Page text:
Making Sense of the 'Sell By' and 'Best By' Labels on Food

Consumers may be throwing away millions of dollars in food every year.
2:53 | 12/26/14

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Transcript for Making Sense of the 'Sell By' and 'Best By' Labels on Food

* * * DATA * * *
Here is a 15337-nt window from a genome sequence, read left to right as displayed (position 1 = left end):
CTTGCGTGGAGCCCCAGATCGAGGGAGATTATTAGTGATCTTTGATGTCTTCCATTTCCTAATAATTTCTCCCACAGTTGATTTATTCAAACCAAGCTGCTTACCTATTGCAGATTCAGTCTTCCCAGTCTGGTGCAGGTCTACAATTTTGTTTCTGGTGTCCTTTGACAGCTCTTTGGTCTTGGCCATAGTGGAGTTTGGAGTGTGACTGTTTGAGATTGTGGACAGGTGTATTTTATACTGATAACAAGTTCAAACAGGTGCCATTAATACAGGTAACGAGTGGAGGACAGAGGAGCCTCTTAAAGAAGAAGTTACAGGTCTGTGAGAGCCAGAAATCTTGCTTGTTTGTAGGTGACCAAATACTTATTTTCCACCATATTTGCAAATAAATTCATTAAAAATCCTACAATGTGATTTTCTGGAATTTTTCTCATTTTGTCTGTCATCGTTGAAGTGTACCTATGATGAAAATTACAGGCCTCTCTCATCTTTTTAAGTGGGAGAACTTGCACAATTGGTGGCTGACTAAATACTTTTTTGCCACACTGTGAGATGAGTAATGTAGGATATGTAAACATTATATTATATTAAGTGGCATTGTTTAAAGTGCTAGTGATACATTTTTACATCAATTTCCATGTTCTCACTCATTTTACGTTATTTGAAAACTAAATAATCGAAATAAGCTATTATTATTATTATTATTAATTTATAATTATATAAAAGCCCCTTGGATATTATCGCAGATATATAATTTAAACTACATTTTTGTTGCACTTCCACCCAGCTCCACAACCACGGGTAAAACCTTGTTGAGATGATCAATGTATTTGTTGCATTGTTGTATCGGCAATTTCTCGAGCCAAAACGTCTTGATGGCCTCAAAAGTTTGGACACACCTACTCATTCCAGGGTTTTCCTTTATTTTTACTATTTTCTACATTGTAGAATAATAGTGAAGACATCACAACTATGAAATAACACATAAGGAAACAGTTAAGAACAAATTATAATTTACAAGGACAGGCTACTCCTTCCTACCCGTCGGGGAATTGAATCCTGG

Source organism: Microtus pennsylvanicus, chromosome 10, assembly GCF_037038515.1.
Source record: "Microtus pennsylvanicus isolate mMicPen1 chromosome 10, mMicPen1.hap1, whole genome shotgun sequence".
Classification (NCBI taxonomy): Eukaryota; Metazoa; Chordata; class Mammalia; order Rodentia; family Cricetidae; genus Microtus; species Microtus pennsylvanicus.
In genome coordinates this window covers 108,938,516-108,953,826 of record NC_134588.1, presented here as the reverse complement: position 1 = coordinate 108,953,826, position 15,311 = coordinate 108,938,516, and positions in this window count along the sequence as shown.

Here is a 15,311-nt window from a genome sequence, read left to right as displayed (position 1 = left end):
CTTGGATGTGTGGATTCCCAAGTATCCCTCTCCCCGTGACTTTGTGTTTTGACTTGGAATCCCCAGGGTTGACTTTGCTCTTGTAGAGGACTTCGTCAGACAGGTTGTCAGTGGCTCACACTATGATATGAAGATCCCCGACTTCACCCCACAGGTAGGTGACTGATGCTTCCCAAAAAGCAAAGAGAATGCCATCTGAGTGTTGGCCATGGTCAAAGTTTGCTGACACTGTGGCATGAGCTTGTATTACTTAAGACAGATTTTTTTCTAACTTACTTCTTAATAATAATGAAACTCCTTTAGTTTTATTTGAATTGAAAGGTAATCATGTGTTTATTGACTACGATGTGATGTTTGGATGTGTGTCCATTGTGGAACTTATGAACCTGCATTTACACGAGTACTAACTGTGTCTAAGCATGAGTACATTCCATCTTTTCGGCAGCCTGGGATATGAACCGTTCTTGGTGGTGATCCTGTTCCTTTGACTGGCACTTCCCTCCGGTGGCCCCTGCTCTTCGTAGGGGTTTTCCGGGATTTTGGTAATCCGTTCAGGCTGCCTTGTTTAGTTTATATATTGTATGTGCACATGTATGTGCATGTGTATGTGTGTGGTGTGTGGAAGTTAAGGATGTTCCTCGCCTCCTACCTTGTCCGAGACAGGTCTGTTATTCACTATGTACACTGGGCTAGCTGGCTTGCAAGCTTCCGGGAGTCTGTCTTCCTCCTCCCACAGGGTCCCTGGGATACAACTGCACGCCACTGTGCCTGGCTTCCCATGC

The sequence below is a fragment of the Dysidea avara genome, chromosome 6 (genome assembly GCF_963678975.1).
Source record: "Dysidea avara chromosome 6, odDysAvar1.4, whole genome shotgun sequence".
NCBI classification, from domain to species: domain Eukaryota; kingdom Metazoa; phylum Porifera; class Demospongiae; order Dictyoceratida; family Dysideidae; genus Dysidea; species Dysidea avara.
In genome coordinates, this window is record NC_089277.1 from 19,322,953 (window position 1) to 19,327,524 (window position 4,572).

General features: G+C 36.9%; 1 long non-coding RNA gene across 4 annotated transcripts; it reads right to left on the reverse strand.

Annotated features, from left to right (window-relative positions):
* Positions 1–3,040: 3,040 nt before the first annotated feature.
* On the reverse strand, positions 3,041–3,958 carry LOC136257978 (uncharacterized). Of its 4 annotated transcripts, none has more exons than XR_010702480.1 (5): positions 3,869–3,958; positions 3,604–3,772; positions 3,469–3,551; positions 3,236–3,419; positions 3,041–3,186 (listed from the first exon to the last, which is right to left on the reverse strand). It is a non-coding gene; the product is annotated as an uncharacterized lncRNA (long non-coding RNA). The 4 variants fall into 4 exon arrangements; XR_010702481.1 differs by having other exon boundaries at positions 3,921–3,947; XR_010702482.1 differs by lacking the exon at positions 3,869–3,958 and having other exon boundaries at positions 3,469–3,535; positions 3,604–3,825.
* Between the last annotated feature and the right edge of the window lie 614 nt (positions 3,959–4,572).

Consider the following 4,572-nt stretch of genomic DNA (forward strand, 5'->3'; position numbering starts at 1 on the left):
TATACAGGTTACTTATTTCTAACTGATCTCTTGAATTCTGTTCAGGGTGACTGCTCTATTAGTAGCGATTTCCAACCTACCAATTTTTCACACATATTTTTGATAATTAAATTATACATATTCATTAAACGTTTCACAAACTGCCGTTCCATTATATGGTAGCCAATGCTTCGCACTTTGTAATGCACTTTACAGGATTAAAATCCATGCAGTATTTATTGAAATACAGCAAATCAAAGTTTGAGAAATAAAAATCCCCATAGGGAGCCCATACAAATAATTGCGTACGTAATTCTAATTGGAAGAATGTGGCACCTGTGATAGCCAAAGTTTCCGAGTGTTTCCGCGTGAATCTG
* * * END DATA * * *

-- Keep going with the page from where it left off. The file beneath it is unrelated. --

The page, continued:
Time for "Gma investigates" and those food labels sell by dates or best by dates. What do they mean? You may be surprised to learn you could be throwing away thousands of dollars each year in food that's fine to eat. ABC's Mara schiavocampo is on the story. Reporter: Best Buy. Use by and enjoy by, sell by. We've all seen the labels with dates but what do they actually mean? They don't mean anything. Reporter: Dr. Michael Hanson, a senior scientist with "Consumer reports" says consumers mistakenly believe these are really expiration dates. What most people think it means is that the food is bad after that date and they shouldn't eat it, it could be hazardous so thepdz to throw it out. Reporter: "Gma investigates" learning for the most part this is not the last date the food is safe to eat. Instead, the manufacturer determines it's the last day the product is at its peak quality. The guidelines for label dating vary from state to state. Some states have no guidelines at all. This is required to be labeled. Reporter: The only product with a federally regulated date infant formula. Even the food industry recognizes that current practices do not adequately serve all consumers and tells us there's an effort among many partners to improve current code dating practices with the goal of creating a uniform global standard. Use by, sell by and nothing but just a date. This is all the same brand. This is all the same brand. This is not only the same brand but also the same 2%. Reporter: What does this show us? This shows there's complete confusion out there. Reporter: Organic valley tells us the wording on its carton is chose by individual third party packing plants airport the country. These lead to major waste and major money out of your pocket. One author says a family of four throws out up to $2300 of food each year. How much of that is due to label confusion isn't known but experts say they're sure it's part of the problem. In many cases the food is still safe to eat after those dates. Milk can be good for up to one week after the printed date. Eggs within three to five weeks from your purchase date and certain canned goods like soup and greened beans can be good on the shelf for up to five years unopened. So as a consumer what are you supposed to do? How do you know when your food has gone bad? You just use common sense. The food will smell or taste bad before it gets to the point that it's going to make you sick. Reporter: Commonsense advice that never expires. For "Good morning America," Mara schiavocampo, ABC news, new York.

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